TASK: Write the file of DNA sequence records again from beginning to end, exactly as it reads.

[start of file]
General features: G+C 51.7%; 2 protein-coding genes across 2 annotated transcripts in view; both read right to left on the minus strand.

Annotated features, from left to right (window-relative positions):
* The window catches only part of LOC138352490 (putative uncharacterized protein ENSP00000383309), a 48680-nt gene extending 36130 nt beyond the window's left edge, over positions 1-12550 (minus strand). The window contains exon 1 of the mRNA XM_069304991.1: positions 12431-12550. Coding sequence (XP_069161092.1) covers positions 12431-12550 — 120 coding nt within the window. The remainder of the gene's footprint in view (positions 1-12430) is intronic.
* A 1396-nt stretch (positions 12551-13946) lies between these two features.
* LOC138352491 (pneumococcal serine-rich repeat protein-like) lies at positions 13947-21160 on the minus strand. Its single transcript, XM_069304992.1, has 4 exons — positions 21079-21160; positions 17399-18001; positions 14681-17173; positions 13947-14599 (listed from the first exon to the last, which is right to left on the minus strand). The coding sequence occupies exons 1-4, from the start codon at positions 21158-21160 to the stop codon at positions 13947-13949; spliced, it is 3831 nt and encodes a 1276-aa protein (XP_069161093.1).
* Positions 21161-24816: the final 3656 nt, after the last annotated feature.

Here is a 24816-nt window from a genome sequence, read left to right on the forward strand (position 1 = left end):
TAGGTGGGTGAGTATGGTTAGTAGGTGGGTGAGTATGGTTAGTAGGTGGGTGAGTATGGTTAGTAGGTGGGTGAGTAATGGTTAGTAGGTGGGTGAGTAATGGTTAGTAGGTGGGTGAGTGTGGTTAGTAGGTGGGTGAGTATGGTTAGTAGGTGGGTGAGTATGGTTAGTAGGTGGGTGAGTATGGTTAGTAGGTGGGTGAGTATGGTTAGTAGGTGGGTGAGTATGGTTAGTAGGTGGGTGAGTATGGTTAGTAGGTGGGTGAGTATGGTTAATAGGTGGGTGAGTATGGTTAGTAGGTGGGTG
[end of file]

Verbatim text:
General features: G+C 51.7%; 2 protein-coding genes across 2 annotated transcripts in view; both read right to left on the minus strand.

Annotated features, from left to right (window-relative positions):
* The window catches only part of LOC138352490 (putative uncharacterized protein ENSP00000383309), a 48680-nt gene extending 36130 nt beyond the window's left edge, over positions 1-12550 (minus strand). The window contains exon 1 of the mRNA XM_069304991.1: positions 12431-12550. Coding sequence (XP_069161092.1) covers positions 12431-12550 — 120 coding nt within the window. The remainder of the gene's footprint in view (positions 1-12430) is intronic.
* A 1396-nt stretch (positions 12551-13946) lies between these two features.
* LOC138352491 (pneumococcal serine-rich repeat protein-like) lies at positions 13947-21160 on the minus strand. Its single transcript, XM_069304992.1, has 4 exons — positions 21079-21160; positions 17399-18001; positions 14681-17173; positions 13947-14599 (listed from the first exon to the last, which is right to left on the minus strand). The coding sequence occupies exons 1-4, from the start codon at positions 21158-21160 to the stop codon at positions 13947-13949; spliced, it is 3831 nt and encodes a 1276-aa protein (XP_069161093.1).
* Positions 21161-24816: the final 3656 nt, after the last annotated feature.

Here is a 24816-nt window from a genome sequence, read left to right on the forward strand (position 1 = left end):
TAGGTGGGTGAGTATGGTTAGTAGGTGGGTGAGTATGGTTAGTAGGTGGGTGAGTATGGTTAGTAGGTGGGTGAGTAATGGTTAGTAGGTGGGTGAGTAATGGTTAGTAGGTGGGTGAGTGTGGTTAGTAGGTGGGTGAGTATGGTTAGTAGGTGGGTGAGTATGGTTAGTAGGTGGGTGAGTATGGTTAGTAGGTGGGTGAGTATGGTTAGTAGGTGGGTGAGTATGGTTAGTAGGTGGGTGAGTATGGTTAGTAGGTGGGTGAGTATGGTTAATAGGTGGGTGAGTATGGTTAGTAGGTGGGTG